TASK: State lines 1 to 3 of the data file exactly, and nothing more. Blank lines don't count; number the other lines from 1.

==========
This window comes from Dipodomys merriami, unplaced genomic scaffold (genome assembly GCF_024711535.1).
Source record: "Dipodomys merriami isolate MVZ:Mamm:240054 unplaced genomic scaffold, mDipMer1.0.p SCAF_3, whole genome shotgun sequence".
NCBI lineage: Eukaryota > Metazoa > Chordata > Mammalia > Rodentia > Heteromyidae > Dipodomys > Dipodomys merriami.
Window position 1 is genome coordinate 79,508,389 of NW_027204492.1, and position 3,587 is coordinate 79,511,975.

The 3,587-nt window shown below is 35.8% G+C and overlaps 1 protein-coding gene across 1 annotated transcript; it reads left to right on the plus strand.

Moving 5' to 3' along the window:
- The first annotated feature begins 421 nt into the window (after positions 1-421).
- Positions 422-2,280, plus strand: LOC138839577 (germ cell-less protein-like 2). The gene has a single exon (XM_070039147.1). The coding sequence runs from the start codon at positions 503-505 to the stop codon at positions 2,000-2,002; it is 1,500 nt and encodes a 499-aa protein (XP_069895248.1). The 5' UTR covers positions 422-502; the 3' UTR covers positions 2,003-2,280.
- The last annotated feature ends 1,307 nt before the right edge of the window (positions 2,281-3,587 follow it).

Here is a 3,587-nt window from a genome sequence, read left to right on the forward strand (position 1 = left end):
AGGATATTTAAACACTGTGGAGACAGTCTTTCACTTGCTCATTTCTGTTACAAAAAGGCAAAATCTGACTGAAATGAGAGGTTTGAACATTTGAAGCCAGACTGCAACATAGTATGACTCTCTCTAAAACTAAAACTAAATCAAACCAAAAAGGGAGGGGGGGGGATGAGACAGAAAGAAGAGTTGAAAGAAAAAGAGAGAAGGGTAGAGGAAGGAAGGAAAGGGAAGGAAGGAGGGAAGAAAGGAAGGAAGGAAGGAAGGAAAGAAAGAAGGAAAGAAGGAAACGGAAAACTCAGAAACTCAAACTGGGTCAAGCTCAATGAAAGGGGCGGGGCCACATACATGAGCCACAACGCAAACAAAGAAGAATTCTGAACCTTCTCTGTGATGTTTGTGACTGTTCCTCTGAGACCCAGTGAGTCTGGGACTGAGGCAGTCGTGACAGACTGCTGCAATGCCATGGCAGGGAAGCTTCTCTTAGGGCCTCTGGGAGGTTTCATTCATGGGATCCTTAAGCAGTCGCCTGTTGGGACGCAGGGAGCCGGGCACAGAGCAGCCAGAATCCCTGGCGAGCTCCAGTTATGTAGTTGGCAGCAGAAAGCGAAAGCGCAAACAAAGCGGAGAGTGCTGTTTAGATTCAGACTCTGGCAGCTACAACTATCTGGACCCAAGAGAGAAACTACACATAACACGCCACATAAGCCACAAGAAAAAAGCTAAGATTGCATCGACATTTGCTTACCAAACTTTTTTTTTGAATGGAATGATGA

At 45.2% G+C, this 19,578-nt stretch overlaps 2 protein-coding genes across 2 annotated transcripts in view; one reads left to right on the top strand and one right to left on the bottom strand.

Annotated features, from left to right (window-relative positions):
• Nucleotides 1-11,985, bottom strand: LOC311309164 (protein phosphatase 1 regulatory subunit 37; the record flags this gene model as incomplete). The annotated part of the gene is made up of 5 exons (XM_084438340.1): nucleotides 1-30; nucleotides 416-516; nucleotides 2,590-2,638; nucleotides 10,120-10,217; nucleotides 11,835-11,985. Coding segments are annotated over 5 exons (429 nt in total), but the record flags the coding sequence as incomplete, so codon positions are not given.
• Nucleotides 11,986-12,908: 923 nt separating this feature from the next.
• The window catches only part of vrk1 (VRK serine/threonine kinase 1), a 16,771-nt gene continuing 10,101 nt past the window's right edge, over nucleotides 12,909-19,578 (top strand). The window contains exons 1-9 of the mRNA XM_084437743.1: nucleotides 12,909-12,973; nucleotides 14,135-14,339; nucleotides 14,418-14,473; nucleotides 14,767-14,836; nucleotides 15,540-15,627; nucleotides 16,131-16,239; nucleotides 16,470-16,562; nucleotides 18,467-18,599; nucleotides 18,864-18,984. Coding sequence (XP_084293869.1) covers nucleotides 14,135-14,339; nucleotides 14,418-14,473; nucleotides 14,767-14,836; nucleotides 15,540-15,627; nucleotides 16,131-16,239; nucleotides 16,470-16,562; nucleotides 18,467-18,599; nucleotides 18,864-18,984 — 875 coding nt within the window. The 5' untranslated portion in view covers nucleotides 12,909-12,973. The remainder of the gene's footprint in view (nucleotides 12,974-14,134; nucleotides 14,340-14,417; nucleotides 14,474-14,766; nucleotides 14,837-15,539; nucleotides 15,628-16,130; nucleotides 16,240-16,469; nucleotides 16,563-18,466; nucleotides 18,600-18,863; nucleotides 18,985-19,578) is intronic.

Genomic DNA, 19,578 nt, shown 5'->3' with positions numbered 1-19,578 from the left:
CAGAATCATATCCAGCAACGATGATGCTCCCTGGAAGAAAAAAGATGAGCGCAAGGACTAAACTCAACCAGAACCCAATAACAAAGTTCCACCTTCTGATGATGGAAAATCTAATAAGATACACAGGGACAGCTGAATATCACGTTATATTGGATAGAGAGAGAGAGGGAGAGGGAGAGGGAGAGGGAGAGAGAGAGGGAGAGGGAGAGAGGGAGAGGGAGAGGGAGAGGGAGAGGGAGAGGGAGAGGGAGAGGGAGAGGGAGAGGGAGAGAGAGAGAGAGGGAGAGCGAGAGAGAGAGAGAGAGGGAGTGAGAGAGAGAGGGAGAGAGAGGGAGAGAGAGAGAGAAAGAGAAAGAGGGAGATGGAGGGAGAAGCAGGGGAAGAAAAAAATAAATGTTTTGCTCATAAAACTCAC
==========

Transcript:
This window comes from Dipodomys merriami, unplaced genomic scaffold (genome assembly GCF_024711535.1).
Source record: "Dipodomys merriami isolate MVZ:Mamm:240054 unplaced genomic scaffold, mDipMer1.0.p SCAF_3, whole genome shotgun sequence".
NCBI lineage: Eukaryota > Metazoa > Chordata > Mammalia > Rodentia > Heteromyidae > Dipodomys > Dipodomys merriami.